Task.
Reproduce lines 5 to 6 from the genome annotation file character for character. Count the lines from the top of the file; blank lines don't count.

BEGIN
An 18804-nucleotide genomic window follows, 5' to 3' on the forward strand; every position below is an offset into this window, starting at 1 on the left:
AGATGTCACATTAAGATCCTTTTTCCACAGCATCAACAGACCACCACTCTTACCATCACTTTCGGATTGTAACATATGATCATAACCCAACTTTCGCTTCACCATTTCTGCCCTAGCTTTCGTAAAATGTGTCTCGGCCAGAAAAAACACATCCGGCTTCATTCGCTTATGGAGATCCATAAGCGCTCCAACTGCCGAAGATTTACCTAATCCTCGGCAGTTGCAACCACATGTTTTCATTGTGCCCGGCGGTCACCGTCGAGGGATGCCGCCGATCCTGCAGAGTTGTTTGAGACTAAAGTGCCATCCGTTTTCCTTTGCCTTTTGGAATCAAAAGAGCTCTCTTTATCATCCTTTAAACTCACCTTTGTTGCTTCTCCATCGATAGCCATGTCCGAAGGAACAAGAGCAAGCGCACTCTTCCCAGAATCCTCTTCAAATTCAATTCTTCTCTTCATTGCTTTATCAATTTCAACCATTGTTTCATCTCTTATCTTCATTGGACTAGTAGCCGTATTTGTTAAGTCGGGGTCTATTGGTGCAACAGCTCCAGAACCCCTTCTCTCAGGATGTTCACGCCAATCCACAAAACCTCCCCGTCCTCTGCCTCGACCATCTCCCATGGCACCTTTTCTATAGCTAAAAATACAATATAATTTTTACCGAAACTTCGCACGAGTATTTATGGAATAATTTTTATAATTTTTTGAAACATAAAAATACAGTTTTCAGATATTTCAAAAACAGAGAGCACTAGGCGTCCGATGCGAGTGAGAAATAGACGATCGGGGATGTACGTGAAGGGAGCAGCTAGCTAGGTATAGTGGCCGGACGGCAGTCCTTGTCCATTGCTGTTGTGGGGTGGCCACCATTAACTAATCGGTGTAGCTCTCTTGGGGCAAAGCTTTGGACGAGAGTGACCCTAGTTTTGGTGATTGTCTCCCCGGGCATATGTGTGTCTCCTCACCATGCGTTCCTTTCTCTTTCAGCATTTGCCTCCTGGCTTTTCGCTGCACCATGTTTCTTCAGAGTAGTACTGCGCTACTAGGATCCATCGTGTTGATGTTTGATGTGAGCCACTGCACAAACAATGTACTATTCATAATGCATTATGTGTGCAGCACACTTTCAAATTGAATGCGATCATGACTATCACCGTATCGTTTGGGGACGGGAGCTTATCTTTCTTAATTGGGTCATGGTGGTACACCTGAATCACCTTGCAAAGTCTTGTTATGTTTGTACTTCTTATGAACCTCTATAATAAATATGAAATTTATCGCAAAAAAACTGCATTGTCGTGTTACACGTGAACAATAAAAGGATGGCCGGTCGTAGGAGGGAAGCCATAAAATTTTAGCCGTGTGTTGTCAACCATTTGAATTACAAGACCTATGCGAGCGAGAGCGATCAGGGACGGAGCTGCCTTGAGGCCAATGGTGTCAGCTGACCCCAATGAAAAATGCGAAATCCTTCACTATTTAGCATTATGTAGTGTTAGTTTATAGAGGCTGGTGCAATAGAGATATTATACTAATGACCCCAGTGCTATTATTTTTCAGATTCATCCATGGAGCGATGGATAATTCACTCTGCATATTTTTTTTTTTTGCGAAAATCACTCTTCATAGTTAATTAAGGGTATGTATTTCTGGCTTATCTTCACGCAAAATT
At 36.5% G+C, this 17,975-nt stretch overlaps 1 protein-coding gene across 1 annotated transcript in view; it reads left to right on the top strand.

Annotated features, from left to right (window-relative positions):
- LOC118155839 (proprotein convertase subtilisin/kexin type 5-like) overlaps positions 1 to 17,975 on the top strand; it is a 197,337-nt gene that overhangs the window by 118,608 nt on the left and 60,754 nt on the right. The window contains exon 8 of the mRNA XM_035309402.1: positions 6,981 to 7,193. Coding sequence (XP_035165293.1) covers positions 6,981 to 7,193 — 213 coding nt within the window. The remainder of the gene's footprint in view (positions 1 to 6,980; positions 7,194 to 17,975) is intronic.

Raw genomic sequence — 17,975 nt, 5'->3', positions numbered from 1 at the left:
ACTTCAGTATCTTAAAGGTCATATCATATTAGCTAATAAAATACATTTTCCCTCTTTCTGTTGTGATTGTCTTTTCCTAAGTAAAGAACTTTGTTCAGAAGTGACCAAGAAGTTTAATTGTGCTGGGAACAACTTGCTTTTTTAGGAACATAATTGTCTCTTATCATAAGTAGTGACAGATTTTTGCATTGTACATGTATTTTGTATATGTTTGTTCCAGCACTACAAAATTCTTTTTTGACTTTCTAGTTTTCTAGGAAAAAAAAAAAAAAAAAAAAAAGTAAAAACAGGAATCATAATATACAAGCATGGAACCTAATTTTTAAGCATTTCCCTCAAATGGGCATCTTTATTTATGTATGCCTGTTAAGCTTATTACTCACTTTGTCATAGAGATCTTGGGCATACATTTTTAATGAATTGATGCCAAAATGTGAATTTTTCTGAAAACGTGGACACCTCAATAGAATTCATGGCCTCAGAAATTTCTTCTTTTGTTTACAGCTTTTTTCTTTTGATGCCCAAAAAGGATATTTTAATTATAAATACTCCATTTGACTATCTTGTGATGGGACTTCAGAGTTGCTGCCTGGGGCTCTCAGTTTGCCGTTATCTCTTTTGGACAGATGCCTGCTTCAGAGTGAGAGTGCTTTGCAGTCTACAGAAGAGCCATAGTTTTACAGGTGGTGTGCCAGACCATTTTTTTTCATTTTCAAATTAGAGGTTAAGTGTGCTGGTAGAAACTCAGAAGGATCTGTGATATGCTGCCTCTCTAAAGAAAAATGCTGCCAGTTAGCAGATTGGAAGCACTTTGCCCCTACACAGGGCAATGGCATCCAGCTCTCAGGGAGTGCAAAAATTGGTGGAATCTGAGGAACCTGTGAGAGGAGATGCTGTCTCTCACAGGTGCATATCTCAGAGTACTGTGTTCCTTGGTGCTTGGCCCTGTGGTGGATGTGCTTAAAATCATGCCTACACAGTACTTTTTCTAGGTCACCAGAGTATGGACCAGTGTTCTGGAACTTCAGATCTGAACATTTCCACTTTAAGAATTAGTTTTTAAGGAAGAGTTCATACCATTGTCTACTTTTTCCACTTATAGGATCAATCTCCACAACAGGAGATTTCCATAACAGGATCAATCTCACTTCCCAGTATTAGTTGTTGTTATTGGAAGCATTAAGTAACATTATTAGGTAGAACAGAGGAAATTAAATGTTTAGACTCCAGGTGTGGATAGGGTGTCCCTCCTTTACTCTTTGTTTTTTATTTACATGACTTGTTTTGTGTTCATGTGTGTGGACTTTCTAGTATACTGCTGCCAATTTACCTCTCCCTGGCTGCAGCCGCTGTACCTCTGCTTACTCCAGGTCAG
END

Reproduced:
- LOC118155839 (proprotein convertase subtilisin/kexin type 5-like) overlaps positions 1 to 17,975 on the top strand; it is a 197,337-nt gene that overhangs the window by 118,608 nt on the left and 60,754 nt on the right. The window contains exon 8 of the mRNA XM_035309402.1: positions 6,981 to 7,193. Coding sequence (XP_035165293.1) covers positions 6,981 to 7,193 — 213 coding nt within the window. The remainder of the gene's footprint in view (positions 1 to 6,980; positions 7,194 to 17,975) is intronic.

Raw genomic sequence — 17,975 nt, 5'->3', positions numbered from 1 at the left: